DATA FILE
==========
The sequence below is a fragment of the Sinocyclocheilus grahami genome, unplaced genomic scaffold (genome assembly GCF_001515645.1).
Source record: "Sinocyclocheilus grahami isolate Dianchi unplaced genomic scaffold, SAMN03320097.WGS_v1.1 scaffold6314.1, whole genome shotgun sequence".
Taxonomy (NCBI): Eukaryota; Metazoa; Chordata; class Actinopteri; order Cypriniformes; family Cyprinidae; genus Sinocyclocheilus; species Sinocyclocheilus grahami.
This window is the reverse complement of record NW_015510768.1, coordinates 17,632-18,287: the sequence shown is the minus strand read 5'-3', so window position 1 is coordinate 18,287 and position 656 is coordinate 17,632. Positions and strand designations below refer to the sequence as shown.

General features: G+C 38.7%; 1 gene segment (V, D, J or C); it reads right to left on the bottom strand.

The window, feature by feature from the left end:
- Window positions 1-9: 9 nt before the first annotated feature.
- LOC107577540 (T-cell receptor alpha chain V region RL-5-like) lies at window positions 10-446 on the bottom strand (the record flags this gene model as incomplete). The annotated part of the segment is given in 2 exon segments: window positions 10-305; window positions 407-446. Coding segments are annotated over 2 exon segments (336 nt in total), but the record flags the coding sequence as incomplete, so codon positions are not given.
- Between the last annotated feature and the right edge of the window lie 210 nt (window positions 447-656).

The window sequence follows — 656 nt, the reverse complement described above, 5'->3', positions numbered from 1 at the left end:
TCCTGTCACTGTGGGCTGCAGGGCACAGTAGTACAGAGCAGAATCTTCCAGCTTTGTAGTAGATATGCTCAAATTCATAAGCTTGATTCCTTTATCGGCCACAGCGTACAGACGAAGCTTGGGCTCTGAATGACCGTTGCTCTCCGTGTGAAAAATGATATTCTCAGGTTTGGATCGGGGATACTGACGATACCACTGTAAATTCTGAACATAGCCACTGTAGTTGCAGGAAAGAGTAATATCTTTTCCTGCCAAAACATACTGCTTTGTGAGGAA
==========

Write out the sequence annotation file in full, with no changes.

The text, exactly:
The sequence below is a fragment of the Sinocyclocheilus grahami genome, unplaced genomic scaffold (genome assembly GCF_001515645.1).
Source record: "Sinocyclocheilus grahami isolate Dianchi unplaced genomic scaffold, SAMN03320097.WGS_v1.1 scaffold6314.1, whole genome shotgun sequence".
Taxonomy (NCBI): Eukaryota; Metazoa; Chordata; class Actinopteri; order Cypriniformes; family Cyprinidae; genus Sinocyclocheilus; species Sinocyclocheilus grahami.
This window is the reverse complement of record NW_015510768.1, coordinates 17,632-18,287: the sequence shown is the minus strand read 5'-3', so window position 1 is coordinate 18,287 and position 656 is coordinate 17,632. Positions and strand designations below refer to the sequence as shown.

General features: G+C 38.7%; 1 gene segment (V, D, J or C); it reads right to left on the bottom strand.

The window, feature by feature from the left end:
- Window positions 1-9: 9 nt before the first annotated feature.
- LOC107577540 (T-cell receptor alpha chain V region RL-5-like) lies at window positions 10-446 on the bottom strand (the record flags this gene model as incomplete). The annotated part of the segment is given in 2 exon segments: window positions 10-305; window positions 407-446. Coding segments are annotated over 2 exon segments (336 nt in total), but the record flags the coding sequence as incomplete, so codon positions are not given.
- Between the last annotated feature and the right edge of the window lie 210 nt (window positions 447-656).

The window sequence follows — 656 nt, the reverse complement described above, 5'->3', positions numbered from 1 at the left end:
TCCTGTCACTGTGGGCTGCAGGGCACAGTAGTACAGAGCAGAATCTTCCAGCTTTGTAGTAGATATGCTCAAATTCATAAGCTTGATTCCTTTATCGGCCACAGCGTACAGACGAAGCTTGGGCTCTGAATGACCGTTGCTCTCCGTGTGAAAAATGATATTCTCAGGTTTGGATCGGGGATACTGACGATACCACTGTAAATTCTGAACATAGCCACTGTAGTTGCAGGAAAGAGTAATATCTTTTCCTGCCAAAACATACTGCTTTGTGAGGAA